A Psychological Aside

Once upon a time, I read way too much psychology (general conclusion: 98% claptrap), but one writer who impressed me (1) was fallen away Freudian Alice Miller. Her basic argument was that the instinct to belong and to learn the ropes are so strong – it’s a life or death issue for children – that abused kids 1) believe whatever they need to believe in order to have a place in the ‘family’ and 2) will incorporate the behaviors they observe and suffer under into their view of themselves and the world. Result: excuses get perpetuated, and abuse gets passed on from generation to generation.

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Alice Miller

What I like about this argument is that it’s fundamentally Darwinian: we’re not asked to believe based on ‘insights’ available only to the enlightened, we are asked to consider a child’s environment from an evolutionary/survival perspective. What have human children had to do to survive to reproduce? They need to stay joined to the family/tribe that assures their survival. They’re dead if they don’t. They need to find mates and raise children themselves or they’re out of the gene pool. The tribe (broadly considered) is where they’ll do those things, if they do them.

Now we reach the modern age, where simple survival is so easy that almost any amount of crazy behavior doesn’t get one killed. Parents used to need to take great care that their children would not only survive to adulthood, but had a place in the tribe once they did – otherwise, they lose the survival game one step removed, when their offspring fail to produce offspring.  We all come from a long line of successful reproducers.

Raised, as one woman I know was, by a single mom with 4 siblings each by different fathers? She has a baby, who is very likely to survive. Raised by the crazy grandmother who raised your even crazier mom? Still on the market. Cast aside like garbage when mom decides she’s tired of dad, and then given an ultimatum: actively approve of mom’s actions if you want to have any relationship with her? Done! And these are comparatively minor issues, almost beneath the notice of the properly conditioned modern mind. The bar keeps getting lower. The more serious abusers – Marion Zimmer Bradley, for example – are having their behavior normalized. Miller would have predicted this.

The scary part, according to Miller: these kids are very likely to repeat exactly what was done to them, because that’s what they absorbed as children! To do otherwise is to break the treaty, to reopen the wounds. Besides, what else would they do? What other behavior do they know? Thus, children left with relatives who molested them are very likely to leave their own children with relatives who will molest them; children molested by parents are likely to molest their children. Sadly, I have personally seen this type of behavior.

This is not rational – not something people understand and decide to do – but is rather the result of seeing no other option – if, in fact, the behavior even rises to a conscious level. Miller says that, in her experience, the presence of some sympathetic witness is key. If somebody at some point is able to let the kid know that this is not normal nor acceptable, that the kid is not crazy or evil, then the likelihood of resistance and recovery is greatly increased.(2) Other than that, we hope and pray for a miracle of healing.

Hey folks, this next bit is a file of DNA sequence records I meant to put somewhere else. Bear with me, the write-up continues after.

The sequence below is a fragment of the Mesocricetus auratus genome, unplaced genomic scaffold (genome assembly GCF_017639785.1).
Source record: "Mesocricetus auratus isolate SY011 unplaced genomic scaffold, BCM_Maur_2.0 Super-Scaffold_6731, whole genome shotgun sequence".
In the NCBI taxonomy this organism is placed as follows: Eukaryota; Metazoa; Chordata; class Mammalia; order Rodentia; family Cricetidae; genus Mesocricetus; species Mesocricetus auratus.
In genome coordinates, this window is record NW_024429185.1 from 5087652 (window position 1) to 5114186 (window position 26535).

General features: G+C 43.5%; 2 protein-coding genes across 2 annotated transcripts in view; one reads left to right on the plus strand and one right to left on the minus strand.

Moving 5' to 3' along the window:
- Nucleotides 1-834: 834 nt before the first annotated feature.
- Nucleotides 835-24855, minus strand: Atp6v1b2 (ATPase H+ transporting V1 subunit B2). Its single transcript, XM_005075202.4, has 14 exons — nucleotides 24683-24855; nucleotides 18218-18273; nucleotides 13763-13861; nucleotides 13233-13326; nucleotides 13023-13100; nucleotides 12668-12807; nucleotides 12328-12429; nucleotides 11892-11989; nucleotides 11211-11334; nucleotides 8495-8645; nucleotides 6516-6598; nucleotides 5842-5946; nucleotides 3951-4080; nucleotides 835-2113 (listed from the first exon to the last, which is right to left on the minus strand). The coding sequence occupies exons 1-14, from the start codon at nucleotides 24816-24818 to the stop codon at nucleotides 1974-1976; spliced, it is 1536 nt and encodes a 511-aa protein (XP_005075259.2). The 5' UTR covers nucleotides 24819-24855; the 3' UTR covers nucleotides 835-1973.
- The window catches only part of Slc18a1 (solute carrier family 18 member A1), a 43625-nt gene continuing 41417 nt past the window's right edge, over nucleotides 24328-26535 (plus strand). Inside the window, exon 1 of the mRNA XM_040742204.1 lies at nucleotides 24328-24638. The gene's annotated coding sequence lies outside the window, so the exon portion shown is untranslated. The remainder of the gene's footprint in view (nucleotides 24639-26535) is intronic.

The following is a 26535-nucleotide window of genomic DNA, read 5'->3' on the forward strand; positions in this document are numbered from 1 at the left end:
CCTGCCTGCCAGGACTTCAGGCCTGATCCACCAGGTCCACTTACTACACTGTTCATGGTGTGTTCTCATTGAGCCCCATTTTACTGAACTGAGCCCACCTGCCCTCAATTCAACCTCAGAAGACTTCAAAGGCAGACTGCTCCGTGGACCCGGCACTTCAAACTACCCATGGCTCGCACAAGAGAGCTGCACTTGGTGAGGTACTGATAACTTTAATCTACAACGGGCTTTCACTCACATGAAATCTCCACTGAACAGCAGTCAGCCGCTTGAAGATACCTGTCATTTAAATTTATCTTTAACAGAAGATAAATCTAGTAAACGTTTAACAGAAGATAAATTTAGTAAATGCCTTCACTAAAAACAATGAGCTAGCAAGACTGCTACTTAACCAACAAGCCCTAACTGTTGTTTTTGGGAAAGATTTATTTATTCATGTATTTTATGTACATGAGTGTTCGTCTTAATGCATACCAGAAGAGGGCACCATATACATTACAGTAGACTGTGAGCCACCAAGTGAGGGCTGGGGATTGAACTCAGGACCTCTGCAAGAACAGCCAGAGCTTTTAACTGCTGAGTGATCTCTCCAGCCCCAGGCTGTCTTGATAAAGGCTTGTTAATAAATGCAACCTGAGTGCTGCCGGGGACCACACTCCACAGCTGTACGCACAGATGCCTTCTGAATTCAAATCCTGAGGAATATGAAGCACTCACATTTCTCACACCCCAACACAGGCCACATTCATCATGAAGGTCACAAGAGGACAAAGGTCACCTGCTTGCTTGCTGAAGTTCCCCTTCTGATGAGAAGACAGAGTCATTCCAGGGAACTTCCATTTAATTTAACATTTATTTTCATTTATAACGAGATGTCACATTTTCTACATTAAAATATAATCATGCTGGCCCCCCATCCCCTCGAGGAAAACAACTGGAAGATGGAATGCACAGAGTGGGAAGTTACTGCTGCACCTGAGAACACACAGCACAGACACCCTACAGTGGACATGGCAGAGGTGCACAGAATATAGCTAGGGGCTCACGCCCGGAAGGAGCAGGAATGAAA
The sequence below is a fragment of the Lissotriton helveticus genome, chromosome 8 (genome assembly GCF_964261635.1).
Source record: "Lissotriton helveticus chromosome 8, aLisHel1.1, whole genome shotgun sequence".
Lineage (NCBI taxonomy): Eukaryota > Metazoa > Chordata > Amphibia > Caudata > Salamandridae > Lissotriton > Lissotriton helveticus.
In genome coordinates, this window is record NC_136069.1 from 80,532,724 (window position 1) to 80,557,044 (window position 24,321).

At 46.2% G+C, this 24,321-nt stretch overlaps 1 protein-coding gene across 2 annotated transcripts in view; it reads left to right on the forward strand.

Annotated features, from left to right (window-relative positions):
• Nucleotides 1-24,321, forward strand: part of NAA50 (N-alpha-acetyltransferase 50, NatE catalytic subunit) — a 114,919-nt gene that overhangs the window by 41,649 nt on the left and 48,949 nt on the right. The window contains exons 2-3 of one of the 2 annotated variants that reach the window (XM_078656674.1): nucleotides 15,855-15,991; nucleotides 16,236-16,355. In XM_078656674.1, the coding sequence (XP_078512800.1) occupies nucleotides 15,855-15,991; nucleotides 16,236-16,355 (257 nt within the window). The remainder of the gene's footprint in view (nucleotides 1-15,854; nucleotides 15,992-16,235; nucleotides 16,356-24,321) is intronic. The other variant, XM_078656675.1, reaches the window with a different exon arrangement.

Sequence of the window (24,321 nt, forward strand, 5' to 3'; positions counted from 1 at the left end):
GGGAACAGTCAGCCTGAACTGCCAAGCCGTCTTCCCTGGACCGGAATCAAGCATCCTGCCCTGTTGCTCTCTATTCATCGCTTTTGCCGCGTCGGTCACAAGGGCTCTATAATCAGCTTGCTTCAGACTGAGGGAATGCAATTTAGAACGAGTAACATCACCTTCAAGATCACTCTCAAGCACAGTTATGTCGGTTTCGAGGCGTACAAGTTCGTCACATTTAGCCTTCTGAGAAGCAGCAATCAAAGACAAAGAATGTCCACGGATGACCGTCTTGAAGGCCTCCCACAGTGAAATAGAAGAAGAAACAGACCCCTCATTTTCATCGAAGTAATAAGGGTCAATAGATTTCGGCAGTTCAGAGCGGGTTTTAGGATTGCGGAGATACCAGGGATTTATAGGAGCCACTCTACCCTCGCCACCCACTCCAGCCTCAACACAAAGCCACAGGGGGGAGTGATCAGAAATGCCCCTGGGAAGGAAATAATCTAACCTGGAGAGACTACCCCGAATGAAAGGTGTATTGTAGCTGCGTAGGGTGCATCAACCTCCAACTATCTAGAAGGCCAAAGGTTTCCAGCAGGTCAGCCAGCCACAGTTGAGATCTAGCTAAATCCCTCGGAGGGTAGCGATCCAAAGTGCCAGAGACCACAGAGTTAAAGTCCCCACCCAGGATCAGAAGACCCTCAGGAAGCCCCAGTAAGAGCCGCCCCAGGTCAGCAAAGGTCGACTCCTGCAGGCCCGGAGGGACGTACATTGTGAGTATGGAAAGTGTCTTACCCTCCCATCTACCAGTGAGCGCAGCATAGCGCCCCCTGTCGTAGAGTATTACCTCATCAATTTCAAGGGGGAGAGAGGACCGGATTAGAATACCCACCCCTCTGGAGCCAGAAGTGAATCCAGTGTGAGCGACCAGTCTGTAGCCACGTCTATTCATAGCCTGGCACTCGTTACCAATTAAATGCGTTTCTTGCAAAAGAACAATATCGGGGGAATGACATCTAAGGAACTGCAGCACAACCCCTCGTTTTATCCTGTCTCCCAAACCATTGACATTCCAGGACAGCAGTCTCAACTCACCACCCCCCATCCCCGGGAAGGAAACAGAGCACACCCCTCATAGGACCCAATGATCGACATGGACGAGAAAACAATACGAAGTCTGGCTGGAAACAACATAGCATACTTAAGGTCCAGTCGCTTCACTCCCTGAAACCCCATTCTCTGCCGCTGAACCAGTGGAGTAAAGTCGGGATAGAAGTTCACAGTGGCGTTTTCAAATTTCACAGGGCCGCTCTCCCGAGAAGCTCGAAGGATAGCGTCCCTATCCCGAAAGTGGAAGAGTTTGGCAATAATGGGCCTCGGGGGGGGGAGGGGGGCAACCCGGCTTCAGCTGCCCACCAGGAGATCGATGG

All of these horror stories have introduced a line of reasoning which,  when applied in general and to less traumatic situations, leads to and converges with a lot of what’s going on in the world. Here’s a brief list of topics where I think Miller’s logic is enlightening:

  • The tribalism of American politics. The level of vehemence is pre-rational. Rare is the person, it seems, whose political positions are based on anything other than tribal allegiance, which is instilled in the cradle.
  • Stockholm Syndrome. You believe what you need to believe to survive and belong.
  • Public Schooling. Defended on purely theoretical grounds, even when real-world criticism is acknowledged. It’s one thing to admit mommy and daddy have flaws, another entirely to suggest we get rid of them. Thus, public schooling is routinely admitted to be a disaster AND something we must enthusiastically support. To admit it is merely an abusive system of control would be to question our own place in the tribe.
  • Attacks on marriage. What could be more hurtful (and a greater cause of painful cognitive dissonance) than to insist that marriage is between a man and a woman for the sake of children and culture, when we all know it’s just an arrangement of convenience for any number of more or less serial mommies and daddies?

When I write about school, politics, and culture, Alice Miller’s analysis is always there, more or less in the background.

  1. My main problem with Miller is that she had not fallen away enough from Freud. She realized that his theorizing was wild overreach, but often failed to stop herself from doing the same sort of stuff. She did an entire book where she applied her modified form of psychoanalysis on a bunch of dead people – you know, based on their writings or art and other people’s biographies. Iffy, to put it mildly.
  2. I wonder if a particularly resilient and intelligent child couldn’t find his sympathetic witness through reading? Seems possible.
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Author: Joseph Moore

Enough with the smarty-pants Dante quote. Just some opinionated blogger dude.

2 thoughts on “A Psychological Aside”

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